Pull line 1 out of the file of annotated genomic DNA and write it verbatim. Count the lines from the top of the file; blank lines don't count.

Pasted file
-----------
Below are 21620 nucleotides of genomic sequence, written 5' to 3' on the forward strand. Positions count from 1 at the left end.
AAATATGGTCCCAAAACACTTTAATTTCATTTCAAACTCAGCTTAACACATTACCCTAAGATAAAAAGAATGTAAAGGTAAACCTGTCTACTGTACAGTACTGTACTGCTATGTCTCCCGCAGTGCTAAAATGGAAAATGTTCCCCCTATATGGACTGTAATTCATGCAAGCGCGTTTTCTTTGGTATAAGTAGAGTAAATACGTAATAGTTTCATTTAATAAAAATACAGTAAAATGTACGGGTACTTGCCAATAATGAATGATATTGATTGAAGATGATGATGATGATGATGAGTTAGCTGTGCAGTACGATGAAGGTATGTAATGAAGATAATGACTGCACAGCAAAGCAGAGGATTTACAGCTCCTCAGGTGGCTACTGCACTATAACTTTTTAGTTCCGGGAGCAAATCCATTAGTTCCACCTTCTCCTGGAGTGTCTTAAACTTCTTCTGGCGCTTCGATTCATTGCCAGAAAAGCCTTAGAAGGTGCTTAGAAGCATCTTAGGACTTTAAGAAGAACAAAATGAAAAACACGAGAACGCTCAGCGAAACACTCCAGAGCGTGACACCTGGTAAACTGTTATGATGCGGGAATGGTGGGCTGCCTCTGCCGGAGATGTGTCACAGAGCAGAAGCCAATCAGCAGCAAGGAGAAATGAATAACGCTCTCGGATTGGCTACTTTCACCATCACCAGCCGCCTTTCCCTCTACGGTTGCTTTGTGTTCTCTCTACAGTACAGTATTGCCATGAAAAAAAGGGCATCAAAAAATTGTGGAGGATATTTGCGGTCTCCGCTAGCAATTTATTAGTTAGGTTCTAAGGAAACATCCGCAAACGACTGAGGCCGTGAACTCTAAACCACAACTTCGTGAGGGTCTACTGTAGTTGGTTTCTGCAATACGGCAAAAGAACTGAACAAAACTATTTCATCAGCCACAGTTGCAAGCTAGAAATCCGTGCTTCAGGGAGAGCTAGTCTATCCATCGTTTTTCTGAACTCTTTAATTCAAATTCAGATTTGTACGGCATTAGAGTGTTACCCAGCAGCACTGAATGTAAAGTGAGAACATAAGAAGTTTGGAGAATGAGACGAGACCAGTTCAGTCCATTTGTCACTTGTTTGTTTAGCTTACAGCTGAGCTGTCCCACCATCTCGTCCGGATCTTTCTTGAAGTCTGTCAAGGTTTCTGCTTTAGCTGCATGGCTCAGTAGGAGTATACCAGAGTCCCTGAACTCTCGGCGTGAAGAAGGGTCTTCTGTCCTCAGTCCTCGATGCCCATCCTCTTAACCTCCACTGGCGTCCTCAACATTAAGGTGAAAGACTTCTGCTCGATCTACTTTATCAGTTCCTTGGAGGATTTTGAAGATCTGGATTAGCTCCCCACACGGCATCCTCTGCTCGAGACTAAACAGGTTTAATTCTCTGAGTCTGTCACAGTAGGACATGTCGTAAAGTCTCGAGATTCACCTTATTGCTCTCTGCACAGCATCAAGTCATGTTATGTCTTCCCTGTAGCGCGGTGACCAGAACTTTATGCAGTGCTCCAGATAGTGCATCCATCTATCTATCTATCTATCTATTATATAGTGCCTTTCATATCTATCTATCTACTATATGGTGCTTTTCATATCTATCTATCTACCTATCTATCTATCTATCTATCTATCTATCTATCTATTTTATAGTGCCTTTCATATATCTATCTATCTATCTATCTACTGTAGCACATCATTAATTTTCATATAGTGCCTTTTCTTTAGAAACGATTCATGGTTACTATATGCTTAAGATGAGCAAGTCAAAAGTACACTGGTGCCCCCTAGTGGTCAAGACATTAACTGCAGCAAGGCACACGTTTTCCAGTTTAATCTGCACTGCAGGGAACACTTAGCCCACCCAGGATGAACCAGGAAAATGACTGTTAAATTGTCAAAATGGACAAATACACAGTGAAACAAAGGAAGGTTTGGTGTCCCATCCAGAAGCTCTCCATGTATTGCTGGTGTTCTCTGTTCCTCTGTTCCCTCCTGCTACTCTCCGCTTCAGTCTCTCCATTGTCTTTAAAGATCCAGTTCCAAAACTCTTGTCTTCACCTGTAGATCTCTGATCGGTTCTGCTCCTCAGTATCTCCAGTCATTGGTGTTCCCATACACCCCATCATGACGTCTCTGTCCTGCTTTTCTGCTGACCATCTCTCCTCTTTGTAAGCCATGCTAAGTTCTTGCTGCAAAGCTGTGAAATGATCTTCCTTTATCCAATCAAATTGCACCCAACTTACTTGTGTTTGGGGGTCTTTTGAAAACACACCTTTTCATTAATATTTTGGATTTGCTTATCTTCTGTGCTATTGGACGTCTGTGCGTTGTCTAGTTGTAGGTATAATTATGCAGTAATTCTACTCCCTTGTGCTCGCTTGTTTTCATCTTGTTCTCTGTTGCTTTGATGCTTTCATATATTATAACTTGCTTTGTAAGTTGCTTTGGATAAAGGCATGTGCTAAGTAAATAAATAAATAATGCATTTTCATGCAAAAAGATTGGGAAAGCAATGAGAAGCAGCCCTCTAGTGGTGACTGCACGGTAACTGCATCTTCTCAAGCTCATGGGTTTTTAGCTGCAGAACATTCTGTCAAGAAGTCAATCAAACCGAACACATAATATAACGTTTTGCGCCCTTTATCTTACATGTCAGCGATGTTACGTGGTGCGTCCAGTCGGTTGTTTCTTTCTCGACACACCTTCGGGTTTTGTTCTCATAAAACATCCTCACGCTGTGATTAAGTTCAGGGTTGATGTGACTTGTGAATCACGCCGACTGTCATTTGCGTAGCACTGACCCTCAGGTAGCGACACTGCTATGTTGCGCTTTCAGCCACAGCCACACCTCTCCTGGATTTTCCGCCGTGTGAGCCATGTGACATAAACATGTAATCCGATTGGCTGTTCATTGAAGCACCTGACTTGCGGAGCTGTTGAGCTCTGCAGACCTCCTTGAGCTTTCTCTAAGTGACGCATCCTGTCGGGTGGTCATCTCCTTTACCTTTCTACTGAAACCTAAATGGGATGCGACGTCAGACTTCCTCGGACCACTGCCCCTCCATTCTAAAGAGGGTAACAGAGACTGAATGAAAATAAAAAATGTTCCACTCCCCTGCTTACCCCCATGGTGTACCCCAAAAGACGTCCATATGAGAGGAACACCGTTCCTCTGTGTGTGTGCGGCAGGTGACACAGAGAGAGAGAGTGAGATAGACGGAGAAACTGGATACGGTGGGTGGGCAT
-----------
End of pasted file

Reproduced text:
Below are 21620 nucleotides of genomic sequence, written 5' to 3' on the forward strand. Positions count from 1 at the left end.